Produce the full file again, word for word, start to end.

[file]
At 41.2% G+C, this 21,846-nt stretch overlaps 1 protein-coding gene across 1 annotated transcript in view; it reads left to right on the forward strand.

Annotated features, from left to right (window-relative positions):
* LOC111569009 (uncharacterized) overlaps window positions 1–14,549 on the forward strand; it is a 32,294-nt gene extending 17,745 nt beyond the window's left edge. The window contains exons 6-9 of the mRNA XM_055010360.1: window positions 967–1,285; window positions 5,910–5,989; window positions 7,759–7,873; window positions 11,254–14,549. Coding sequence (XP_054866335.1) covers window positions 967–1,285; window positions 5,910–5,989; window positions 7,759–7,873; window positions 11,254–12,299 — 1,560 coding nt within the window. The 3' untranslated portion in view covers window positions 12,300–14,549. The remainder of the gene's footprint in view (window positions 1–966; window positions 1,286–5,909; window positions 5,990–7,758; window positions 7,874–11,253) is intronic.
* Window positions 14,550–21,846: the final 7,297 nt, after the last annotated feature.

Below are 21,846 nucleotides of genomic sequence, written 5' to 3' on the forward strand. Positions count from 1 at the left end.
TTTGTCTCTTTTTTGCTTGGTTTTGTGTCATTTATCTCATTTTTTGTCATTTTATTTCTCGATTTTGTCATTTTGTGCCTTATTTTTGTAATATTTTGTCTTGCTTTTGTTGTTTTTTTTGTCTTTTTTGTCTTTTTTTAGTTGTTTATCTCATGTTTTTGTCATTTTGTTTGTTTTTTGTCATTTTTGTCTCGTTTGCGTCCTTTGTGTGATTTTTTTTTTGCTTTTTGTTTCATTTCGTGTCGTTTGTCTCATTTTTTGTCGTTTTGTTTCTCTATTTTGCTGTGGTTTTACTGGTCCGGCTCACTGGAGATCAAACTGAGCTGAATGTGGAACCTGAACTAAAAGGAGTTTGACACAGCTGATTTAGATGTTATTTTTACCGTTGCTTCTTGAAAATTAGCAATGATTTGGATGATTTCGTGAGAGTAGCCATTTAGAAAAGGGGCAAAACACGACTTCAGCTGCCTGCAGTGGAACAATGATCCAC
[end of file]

At 41.2% G+C, this 21,846-nt stretch overlaps 1 protein-coding gene across 1 annotated transcript in view; it reads left to right on the forward strand.

Annotated features, from left to right (window-relative positions):
* LOC111569009 (uncharacterized) overlaps window positions 1–14,549 on the forward strand; it is a 32,294-nt gene extending 17,745 nt beyond the window's left edge. The window contains exons 6-9 of the mRNA XM_055010360.1: window positions 967–1,285; window positions 5,910–5,989; window positions 7,759–7,873; window positions 11,254–14,549. Coding sequence (XP_054866335.1) covers window positions 967–1,285; window positions 5,910–5,989; window positions 7,759–7,873; window positions 11,254–12,299 — 1,560 coding nt within the window. The 3' untranslated portion in view covers window positions 12,300–14,549. The remainder of the gene's footprint in view (window positions 1–966; window positions 1,286–5,909; window positions 5,990–7,758; window positions 7,874–11,253) is intronic.
* Window positions 14,550–21,846: the final 7,297 nt, after the last annotated feature.

Below are 21,846 nucleotides of genomic sequence, written 5' to 3' on the forward strand. Positions count from 1 at the left end.
TTTGTCTCTTTTTTGCTTGGTTTTGTGTCATTTATCTCATTTTTTGTCATTTTATTTCTCGATTTTGTCATTTTGTGCCTTATTTTTGTAATATTTTGTCTTGCTTTTGTTGTTTTTTTTGTCTTTTTTGTCTTTTTTTAGTTGTTTATCTCATGTTTTTGTCATTTTGTTTGTTTTTTGTCATTTTTGTCTCGTTTGCGTCCTTTGTGTGATTTTTTTTTTGCTTTTTGTTTCATTTCGTGTCGTTTGTCTCATTTTTTGTCGTTTTGTTTCTCTATTTTGCTGTGGTTTTACTGGTCCGGCTCACTGGAGATCAAACTGAGCTGAATGTGGAACCTGAACTAAAAGGAGTTTGACACAGCTGATTTAGATGTTATTTTTACCGTTGCTTCTTGAAAATTAGCAATGATTTGGATGATTTCGTGAGAGTAGCCATTTAGAAAAGGGGCAAAACACGACTTCAGCTGCCTGCAGTGGAACAATGATCCAC